Browser  Version
 Apple Safari, including iOS  Current†
 Google Chrome, including Android  Current†
 Microsoft Edge  Current†
 Microsoft Internet Explorer  11‡
 Mozilla Firefox  Current†

Question 9. What are templated components in Blazor?

Blazor uses the Razor template engine that generates HTML and serves to the web browsers. We can mix HTML and C# syntax in the Razor templates and Razor engine then compiles the Razor templates to generate the HTML.
Blazor (version 0.6.0) supports the templated component. It is a component that accepts one or more UI templates as parameters and these parameters can be used for component rendering. It allows us to write high-level reusable components. Using templated components, we can write a generic and more reusable component.
We can create the templated component by using one or more component parameters of type RenderFragment or RenderFragment<T>. The RenderFragment is a part of UI which is rendered by the component. It may have parameters that are used during the rendering of the component or while the RenderFragment is invoked.

Question 10. What is routing in Blazor?

A Route is a URL pattern and Routing is a pattern matching process that monitors the requests and determines what to do with each request.
Blazor server app uses Core Endpoint Routing. Using MapBlazorHub extension method of endpoint routing, Core is starting to accept the incoming connection for the Blazor component. The Blazor client app provides the client-side Routing. The router is configured in the Blazor client app in App.cshtml file.
Blazor Client app
  1. <Router AppAssembly="@typeof(Program).Assembly"/>  
Blazor Server app 
  1. public void Configure(IApplicationBuilder app, IWebHostEnvironment env)    
  2. {    
  3. ....    
  4. ....    
  5. ....    
  7.     app.UseRouting();    
  9.     app.UseEndpoints(endpoints =>    
  10.     {    
  11.         endpoints.MapBlazorHub();    
  12.         endpoints.MapFallbackToPage("/_Host");    
  13.     });    
  14. }   
The Blazor Server app allows to set fallback route. It operates with low priority in routing matching. The fallback route is only considered when other routes are not matched. The fallback route is usually defined in _Host.cshtml component.
Here is a more detailed article on Routing in Blazor.

Question 11. What is data binding is Blazor?

Blazor supports the following ways of data banding.
  • One-way Data Binding
  • Two-way Data Binding
  • Event Binding
One-way data binding is also known as an interpolation in other frameworks, such as Angular. It is very similar to Razor and also it will be quite straightforward. In one-way binding, we need to pass property or variable name along with @ i.e. @Name (here Name is either the property or variable).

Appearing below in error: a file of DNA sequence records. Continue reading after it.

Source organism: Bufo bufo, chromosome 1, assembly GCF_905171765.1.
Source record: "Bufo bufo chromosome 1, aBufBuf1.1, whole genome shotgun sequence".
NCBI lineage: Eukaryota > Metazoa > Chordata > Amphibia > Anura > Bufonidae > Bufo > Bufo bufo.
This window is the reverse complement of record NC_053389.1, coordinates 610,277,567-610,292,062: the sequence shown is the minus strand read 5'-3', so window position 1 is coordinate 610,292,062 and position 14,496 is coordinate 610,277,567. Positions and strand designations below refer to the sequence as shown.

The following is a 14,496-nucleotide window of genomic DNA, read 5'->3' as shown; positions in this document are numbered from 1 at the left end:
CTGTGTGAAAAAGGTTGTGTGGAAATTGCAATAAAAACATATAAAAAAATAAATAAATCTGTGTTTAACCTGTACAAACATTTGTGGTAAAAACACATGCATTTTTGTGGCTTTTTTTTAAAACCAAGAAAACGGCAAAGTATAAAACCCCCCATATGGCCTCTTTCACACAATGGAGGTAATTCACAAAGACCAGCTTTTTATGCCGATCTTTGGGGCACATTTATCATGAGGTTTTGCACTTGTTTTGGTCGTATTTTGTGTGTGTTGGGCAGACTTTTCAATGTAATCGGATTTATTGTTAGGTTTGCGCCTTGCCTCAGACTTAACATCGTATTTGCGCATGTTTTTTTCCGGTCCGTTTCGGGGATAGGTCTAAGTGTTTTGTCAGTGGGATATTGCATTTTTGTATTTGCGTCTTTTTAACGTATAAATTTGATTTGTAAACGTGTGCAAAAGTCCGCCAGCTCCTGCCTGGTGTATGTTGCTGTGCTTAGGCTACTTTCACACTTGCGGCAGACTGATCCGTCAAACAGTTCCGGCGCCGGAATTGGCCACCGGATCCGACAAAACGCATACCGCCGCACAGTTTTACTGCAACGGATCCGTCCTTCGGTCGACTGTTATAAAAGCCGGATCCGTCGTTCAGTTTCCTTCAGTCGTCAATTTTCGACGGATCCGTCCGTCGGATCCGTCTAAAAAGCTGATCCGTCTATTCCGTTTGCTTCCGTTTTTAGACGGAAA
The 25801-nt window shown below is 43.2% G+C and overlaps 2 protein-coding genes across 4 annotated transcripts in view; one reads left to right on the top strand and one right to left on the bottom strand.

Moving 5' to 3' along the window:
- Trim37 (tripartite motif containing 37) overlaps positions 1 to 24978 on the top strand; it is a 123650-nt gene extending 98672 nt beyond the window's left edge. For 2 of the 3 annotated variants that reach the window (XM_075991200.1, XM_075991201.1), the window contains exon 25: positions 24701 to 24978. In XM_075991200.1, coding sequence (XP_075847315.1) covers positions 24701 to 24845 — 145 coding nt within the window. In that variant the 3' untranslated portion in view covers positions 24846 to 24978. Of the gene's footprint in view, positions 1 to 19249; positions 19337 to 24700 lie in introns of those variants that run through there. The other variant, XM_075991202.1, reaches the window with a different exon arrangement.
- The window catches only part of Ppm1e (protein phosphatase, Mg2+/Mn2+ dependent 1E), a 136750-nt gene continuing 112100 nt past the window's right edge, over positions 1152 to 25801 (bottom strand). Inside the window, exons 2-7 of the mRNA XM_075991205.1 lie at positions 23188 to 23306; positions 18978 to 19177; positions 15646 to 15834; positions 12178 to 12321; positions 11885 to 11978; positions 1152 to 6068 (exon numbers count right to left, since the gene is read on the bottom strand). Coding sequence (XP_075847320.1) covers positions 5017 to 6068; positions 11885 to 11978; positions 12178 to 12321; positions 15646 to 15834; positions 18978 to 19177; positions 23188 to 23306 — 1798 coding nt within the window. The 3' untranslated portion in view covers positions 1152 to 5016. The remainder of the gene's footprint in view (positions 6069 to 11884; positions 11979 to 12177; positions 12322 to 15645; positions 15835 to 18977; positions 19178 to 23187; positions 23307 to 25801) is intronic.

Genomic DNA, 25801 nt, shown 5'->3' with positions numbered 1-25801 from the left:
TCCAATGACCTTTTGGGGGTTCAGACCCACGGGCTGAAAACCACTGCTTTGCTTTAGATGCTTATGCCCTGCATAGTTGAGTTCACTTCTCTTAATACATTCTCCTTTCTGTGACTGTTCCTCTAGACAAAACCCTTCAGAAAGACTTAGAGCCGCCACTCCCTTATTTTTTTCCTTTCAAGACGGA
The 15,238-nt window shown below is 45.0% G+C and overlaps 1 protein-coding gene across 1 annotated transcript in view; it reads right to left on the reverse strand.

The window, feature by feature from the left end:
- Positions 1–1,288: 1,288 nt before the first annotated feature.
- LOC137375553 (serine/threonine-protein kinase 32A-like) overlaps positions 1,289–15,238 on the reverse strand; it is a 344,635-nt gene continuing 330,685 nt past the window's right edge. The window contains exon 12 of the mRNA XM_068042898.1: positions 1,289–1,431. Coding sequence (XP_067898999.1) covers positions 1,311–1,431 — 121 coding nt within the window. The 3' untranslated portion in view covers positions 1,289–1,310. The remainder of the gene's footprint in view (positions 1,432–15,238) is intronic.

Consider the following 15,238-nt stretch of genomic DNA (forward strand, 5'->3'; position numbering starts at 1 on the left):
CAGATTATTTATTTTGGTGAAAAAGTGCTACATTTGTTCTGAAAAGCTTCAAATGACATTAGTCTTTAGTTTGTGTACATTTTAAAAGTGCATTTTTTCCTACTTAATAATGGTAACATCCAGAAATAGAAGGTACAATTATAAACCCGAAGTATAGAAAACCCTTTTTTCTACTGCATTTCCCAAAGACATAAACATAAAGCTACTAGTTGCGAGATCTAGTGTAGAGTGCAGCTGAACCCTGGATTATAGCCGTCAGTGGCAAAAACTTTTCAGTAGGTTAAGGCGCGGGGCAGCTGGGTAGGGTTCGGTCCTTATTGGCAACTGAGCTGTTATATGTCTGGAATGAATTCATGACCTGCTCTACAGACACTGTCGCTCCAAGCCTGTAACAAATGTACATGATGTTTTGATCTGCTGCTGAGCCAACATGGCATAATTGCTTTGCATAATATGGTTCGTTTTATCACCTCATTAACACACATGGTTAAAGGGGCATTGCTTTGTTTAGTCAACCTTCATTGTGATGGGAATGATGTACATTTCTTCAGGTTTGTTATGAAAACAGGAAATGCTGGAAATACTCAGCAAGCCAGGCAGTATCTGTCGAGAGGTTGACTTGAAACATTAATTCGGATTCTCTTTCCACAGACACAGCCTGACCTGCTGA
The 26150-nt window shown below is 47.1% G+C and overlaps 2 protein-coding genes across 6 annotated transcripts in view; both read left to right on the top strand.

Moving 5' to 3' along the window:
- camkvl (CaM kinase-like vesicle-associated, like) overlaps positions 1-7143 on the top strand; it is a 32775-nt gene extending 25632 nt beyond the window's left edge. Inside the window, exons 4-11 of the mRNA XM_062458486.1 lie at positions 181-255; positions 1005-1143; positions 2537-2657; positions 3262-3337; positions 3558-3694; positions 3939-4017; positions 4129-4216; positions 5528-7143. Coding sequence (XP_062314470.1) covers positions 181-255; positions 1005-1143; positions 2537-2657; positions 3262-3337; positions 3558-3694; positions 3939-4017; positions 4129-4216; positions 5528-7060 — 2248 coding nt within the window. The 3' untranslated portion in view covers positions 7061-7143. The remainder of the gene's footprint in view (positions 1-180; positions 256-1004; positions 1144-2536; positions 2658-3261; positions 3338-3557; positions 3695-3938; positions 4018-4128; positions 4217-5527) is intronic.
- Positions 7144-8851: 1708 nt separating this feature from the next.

1. @page "/databindingExample"    
  2.     <h3>One-way Data Binding</h3>    
  4.     <p>    
  5.         @currentTask    
  6.     </p>      
  8.  @functions {    
  9.     string currentTask = "Test One-way Data Binding!";    
  10.  }    
Two-way data binding is achieved by using the "bind" attribute. For example,
Enter your name: <input type="text" bind=@Name /><br /> 
Event binding is in Blazor is supported by using function name along with @ i.e. @ButtonClicked (here ButtonClicked is function name).
Here is a detailed article on data binding in Blazor.

Question 12. How to deploy the Blazor app in Azure?

We can use Visual Studio 2019 to deploy Blazor applications to the Azure cloud. To publish the Blazor app on Azure, Right-click on the Server project of your solution and click publish. 
It will open the “Pick a publish target” window. Select “App Service” from the left menu. Select the “Create New” radio button and click on “Create profile”. 
The next window will ask you to log in to your Azure account if you are not logged in. Once the login is successful, a “Create App Service” window will open.
The fields of this window are prepopulated as per the configuration of your Azure account. However, you can change these values as per your requirement.
Here is the detailed article on the same,

Question 13. How to deploy a Blazor app in IIS?

We can use Visual Studio 2019 to easily deploy a Blazor app on IIS. Here is a detailed article.

Question 14. What is authorization in Blazor Server

Authorization is a process to validate that the user has rights to access the application resource. In other words, it helps you to control user access to a resource based on roles, claims, and policies. Blazor uses ASP.NET Core authorization mechanism and it can be achieve using attributes, built-in components and by defining authorization rules.